Maintenance Best Practices

To gain the most from a maintenance strategy, maintenance must be performed under a well planned program that is tailored to the specific requirements of the equipment on-site.

Maintenance Best Practices

Typically, a site will have designated the equipment that will run to failure and which will be on a scheduled maintenance program, i.e. preventive maintenance. A successful preventive maintenance program will plan for periodic maintenance and inspections, planned major repairs, with a plan for unscheduled maintenance and stocking of sufficient spares to cover emergency breakdowns. This approach is common, however a more efficient approach is Condition-Based Maintenance (CBM) or Predictive Maintenance (PdM).

Predictive Maintenance (PdM)

The cost of technology has typically prevented many sites from implementing an effective CBM program, with most sites reserving it solely for the top 5% of critical equipment, where a return on investment is calculated with certainty. Today, technology is no longer cost-prohibitive. The top 5% of critical equipment have remained on expensive wired sensors, hardware and software packages, but the next 10-20%, typically on preventive maintenance, can now be included in the CBM program.

Commissioning, Trending and Root Cause Failure Analysis are fundamental elements to achieve increased reliability success and lower maintenance costs. By implementing CBM on more equipment, there is an increase in visibility of asset behaviour, providing for more accurate, data-driven maintenance decisions.

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State Awareness Sensors

There are a number of methods available for monitoring equipment, from thermography, oil analysis and highly detailed vibration spectrum analysis (that provides Predictive Maintenance (PdM) up to 6 months in advance), to the basic overall vibration, temperature, motor current consumption and run time monitoring (providing a more later stage failure warning).

For sites that want to implement effective CBM but are limited by CAPEX budget, or establishing a return on investment can be difficult for more predictive technologies, it is viable to use a low-cost solution to demonstrate the potential value of 24/7 remote condition monitoring. Basic sensors can be used to monitor multiple equipment parameters, and then develop correlations within the data over time to establish alerts and shut-off limits to prevent catastrophic failure. 

The easiest and most flexible method for monitoring equipment health is via online remote monitoring of wireless sensors.

Vibration Sensors

Inside the vibration of machinery is the frequency and amplitude of velocity and acceleration. High quality sensor systems allow for the inspection of all vibration elements providing detailed and very early stage warnings of failure and accurate failure analysis. When all of these vibration elements are combined, it is called a time waveform and the output value is commonly referred to as RMS and is measured in mm/s.

RMS or Root Mean Square, is the square root of the average of the squared values of the waveform, and must be used in all calculations regarding energy and power in a waveform.

As machinery health declines, the level of overall vibration often increases. It is this fact that can be used to observe the health trends of equipment across an entire plant, and remote monitoring using an online system means you can view status instantaneously from any computer or mobile device. There are some instances where change in vibration is not necessarily indicative of machine health (VSD/VFD’s for example), and including temperature and motor power current sensors in the equipment monitoring program can cost-effectively expand the visibility of equipment health for failure analysis. This method of condition monitoring is not predictive, but is a good entry into condition monitoring.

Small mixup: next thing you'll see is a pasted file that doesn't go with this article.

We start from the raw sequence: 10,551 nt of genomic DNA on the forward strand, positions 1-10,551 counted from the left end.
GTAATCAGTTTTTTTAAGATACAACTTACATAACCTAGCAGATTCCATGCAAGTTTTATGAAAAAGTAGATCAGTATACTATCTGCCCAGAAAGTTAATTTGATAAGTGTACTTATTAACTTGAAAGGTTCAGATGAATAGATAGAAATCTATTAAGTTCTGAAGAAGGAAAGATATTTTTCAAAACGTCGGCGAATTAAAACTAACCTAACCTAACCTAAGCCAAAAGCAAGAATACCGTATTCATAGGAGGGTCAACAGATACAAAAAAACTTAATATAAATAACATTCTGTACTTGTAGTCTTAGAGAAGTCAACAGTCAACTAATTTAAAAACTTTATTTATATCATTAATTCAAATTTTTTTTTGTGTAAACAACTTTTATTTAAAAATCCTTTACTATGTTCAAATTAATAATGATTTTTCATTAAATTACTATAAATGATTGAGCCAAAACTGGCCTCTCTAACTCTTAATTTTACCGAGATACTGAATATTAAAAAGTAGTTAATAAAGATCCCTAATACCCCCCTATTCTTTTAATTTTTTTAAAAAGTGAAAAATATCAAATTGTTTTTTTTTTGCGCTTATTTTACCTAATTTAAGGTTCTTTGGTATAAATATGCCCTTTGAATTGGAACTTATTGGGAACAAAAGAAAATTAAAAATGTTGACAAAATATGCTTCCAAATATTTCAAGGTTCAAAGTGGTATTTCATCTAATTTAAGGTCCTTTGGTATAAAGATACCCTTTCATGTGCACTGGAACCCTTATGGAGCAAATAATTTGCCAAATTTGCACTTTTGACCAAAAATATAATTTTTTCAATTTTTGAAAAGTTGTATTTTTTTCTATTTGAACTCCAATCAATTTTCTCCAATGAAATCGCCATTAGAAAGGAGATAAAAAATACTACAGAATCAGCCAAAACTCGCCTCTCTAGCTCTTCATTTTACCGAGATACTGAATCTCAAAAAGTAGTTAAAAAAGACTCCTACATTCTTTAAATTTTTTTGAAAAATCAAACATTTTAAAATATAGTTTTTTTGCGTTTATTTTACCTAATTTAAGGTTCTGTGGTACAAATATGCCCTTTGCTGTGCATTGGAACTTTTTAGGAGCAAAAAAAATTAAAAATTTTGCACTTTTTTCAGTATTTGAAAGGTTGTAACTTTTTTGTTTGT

4-20mA Sensors and MODBUS

A common method for sensors to communicate to a PLC and SCADA/DCS/BMS system is via a change in electrical current from the sensor to the receiver. A value is set against 4mA and another at 20mA. For example, a vibration sensor with a maximum of 25mm/s would have 0mm/s set at 4mA and 25mm/s at 20mA. This change is identified by the PLC/SCADA/DCS/BMS system and programmed actions take place at certain mA levels. The benefit to this generic method of communication, is that almost anything you want to monitor already has a product out there with this output type. However, those systems are wired, and typically require significant investment of budget, IT infrastructure, and human resources or contractors/consultants to manage them.

A wireless 4-20mA sensor system offers significant flexibility and price advantages. The system receives the current output of an industry standard 4-20mA output sensor, of any type, and transmits that data to the cloud. This can be used to log data from existing site sensors, or to monitor data from sensor types that are not available in a wireless range. To further extend on the functionality, there is also a wireless receiver that sends data from the cloud which is then transferred to a PLC/SCADA/DCS/BMS via standard MODBUS wired connection.

Wireless condition monitoring technology can enhance the visibility of equipment health more than ever before, and at affordable pricing that makes it easy to justify in CAPEX requests.

Talk to an Expert

If you are considering implementing a condition monitoring system to reduce your downtime and costs, and increase operational productivity, talk to us to get a quote today.

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